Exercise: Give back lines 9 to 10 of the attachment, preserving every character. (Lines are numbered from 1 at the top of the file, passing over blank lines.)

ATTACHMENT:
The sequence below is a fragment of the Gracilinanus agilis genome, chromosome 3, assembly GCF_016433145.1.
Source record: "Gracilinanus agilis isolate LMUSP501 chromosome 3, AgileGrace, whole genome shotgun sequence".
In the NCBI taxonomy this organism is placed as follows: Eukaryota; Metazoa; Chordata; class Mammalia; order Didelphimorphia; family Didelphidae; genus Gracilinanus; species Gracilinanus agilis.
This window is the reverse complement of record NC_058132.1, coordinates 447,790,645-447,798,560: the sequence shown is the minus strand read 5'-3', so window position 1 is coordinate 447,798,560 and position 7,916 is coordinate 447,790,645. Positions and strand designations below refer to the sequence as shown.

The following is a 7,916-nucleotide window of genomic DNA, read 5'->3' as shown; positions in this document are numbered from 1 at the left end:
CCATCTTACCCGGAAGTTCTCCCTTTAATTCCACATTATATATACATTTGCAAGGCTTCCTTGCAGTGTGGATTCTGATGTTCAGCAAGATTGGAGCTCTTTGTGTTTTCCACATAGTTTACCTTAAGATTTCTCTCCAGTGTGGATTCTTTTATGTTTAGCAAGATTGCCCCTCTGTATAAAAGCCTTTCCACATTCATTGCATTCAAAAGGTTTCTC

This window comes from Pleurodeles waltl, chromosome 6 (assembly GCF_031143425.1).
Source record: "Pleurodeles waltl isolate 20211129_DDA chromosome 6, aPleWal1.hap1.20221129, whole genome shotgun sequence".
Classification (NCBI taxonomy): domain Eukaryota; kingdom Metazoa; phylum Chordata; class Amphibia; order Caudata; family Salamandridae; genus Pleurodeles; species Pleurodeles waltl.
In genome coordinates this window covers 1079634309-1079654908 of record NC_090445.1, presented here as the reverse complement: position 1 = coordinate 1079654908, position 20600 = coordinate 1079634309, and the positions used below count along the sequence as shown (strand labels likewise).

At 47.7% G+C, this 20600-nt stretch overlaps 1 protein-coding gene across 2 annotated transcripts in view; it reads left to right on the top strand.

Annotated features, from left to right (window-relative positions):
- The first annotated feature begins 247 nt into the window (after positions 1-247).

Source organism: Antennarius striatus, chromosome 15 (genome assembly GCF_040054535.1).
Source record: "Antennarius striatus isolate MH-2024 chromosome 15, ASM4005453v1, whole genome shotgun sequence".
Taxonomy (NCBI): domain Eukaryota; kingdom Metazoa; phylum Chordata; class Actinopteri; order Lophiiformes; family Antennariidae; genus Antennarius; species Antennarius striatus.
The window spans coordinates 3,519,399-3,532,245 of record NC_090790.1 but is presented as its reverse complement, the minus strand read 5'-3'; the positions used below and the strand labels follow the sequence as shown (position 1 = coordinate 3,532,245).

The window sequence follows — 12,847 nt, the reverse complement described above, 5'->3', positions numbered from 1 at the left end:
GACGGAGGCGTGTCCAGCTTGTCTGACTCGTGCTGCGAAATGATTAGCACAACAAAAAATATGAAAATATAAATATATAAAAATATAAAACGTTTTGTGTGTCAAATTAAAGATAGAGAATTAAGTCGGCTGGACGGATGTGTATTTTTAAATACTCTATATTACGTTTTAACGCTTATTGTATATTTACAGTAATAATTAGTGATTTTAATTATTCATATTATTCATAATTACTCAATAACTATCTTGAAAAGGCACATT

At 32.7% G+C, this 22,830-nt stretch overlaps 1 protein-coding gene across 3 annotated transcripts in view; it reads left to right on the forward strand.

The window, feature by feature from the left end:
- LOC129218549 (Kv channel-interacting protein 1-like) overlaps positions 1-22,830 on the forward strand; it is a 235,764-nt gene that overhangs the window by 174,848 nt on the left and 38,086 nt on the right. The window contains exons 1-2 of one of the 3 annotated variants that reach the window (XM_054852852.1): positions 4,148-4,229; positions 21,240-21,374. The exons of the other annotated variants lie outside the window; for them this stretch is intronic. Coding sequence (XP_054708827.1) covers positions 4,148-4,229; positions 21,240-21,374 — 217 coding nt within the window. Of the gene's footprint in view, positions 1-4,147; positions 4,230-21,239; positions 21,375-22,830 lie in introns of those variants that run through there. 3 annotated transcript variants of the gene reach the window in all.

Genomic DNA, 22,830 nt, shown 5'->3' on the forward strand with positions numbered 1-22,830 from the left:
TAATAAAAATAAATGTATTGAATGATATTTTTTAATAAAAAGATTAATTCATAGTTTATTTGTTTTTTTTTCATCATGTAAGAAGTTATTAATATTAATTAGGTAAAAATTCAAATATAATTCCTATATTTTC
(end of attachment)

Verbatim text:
Classification (NCBI taxonomy): domain Eukaryota; kingdom Metazoa; phylum Chordata; class Amphibia; order Caudata; family Salamandridae; genus Pleurodeles; species Pleurodeles waltl.
In genome coordinates this window covers 1079634309-1079654908 of record NC_090445.1, presented here as the reverse complement: position 1 = coordinate 1079654908, position 20600 = coordinate 1079634309, and the positions used below count along the sequence as shown (strand labels likewise).